Potato salad and sushi are a treat for your gut (for you probably only if you eat both separately). The structure of the starch remains intact even if you warm up your food. Many stews taste even better the more you heat them up. And that tastes good for your intestines too.

Lactic acid – acid makes you healthy

Our intestinal bacteria love it sour. For a sufficiently sour intestinal flora, you need a lot of lactic acid bacteria, and they are found in yogurt, sauerkraut, and pickled vegetables, which is why it is one of the so-called probiotic foods. The little guys’ names are Lactobacilli and Bifidobacteria, and they are called lactic acid bacteria simply because they produce lactic acid while they bathe in your food. It predigests your food, and this may not sound very nice, but it is a sophisticated process. Because you eat both bacteria and their lactic acid with them. They get into your gut, multiply and lactic acid offers them a perfect environment to do their work. Their most important task is to combat putrefactive bacteria. But they can only do that if they are in the majority. That’s why good food also brings many lactic acid bacteria. They ensure a balanced intestinal flora which in turn, ensures a strong immune system. Lactic acid bacteria also produce lactase and some important vitamins. Lactase breaks down lactose, which is milk sugar. If you suffer from lactose intolerance, you can relieve the symptoms with lactic acid bacteria (e.g. with the help of the probiotic LACFRU.pro).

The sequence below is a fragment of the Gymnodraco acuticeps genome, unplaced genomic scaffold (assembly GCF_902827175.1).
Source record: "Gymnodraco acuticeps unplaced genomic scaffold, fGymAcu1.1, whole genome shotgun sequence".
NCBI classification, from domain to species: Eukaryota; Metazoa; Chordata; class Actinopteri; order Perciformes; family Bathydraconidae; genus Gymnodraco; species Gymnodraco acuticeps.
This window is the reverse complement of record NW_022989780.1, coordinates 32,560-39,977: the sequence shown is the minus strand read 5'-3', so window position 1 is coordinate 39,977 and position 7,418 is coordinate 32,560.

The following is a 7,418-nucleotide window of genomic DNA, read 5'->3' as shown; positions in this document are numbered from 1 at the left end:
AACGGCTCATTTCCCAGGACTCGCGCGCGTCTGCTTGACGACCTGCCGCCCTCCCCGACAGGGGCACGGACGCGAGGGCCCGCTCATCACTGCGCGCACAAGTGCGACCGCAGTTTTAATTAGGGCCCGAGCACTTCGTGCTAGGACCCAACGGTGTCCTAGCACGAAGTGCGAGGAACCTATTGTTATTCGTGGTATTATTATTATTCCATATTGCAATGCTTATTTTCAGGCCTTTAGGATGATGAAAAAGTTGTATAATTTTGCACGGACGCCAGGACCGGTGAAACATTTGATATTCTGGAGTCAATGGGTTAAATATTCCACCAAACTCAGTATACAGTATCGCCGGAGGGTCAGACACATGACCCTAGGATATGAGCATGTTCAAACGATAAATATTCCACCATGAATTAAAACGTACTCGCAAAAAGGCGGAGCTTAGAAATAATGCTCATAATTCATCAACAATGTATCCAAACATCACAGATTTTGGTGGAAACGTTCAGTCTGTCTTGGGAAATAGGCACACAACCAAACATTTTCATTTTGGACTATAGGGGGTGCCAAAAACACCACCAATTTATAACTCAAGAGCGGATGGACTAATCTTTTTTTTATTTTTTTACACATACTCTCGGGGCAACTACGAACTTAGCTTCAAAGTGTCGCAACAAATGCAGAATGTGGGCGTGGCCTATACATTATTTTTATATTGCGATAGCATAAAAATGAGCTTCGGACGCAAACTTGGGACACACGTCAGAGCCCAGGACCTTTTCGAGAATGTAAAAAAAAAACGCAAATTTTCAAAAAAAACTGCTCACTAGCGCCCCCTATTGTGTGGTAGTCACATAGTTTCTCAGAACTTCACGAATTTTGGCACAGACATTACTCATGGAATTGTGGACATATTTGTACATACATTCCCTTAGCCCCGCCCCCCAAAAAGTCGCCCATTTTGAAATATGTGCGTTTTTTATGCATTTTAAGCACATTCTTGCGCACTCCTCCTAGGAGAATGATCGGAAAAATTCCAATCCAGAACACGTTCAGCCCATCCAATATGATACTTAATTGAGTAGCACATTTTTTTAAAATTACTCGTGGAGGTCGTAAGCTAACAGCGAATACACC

However, lactic acids are destroyed when you heat them up. You can find the living lactic acid bacteria in natural yogurt. People in the supermarket usually preserve the sauerkraut with heat. This means the end for lactic acids. If you want to give your intestines a treat, take fresh sauerkraut from the organic food store, health food store or weekly market. This is not cooked but fermented. In this process, vegetables are placed in salt varnishes and sealed airtight. This is fascinating because the lactic acid bacteria multiply all by themselves. There are many famous dishes that are made according to this principle, such as the traditional Korean dish kimchi (fermented Chinese cabbage), Japanese miso paste, pickles and fermented kombucha tea.

You’ll find lactic acid bacteria in:

  • Yogurt, kefir
  • Sauerkraut
  • Pickled vegetables
  • Kombucha tea
  • Apple cider vinegar
  • Cheddar cheese, mozzarella, parmesan, gruyere and gouda
  • Kimchi and Miso.

Roughly speaking: Eat lots of vegetables, fruit, cereals, nuts, yogurt, cheese, kefir, sauerkraut, and pickled vegetables. This will make your gut very happy.

More information about INTEST.pro The BIOMES intestinal test

How do we analyse your intestinal flora? What exactly does the test include? Where can you buy INTEST.pro?
And how do we protect your data?

Dr. Paul Hammer
CEO & Founder
Dr Paul Hammer is the founder and CEO of BIOMES NGS GmbH. Paul received his PhD in systems biology and bioinformatics in 2012.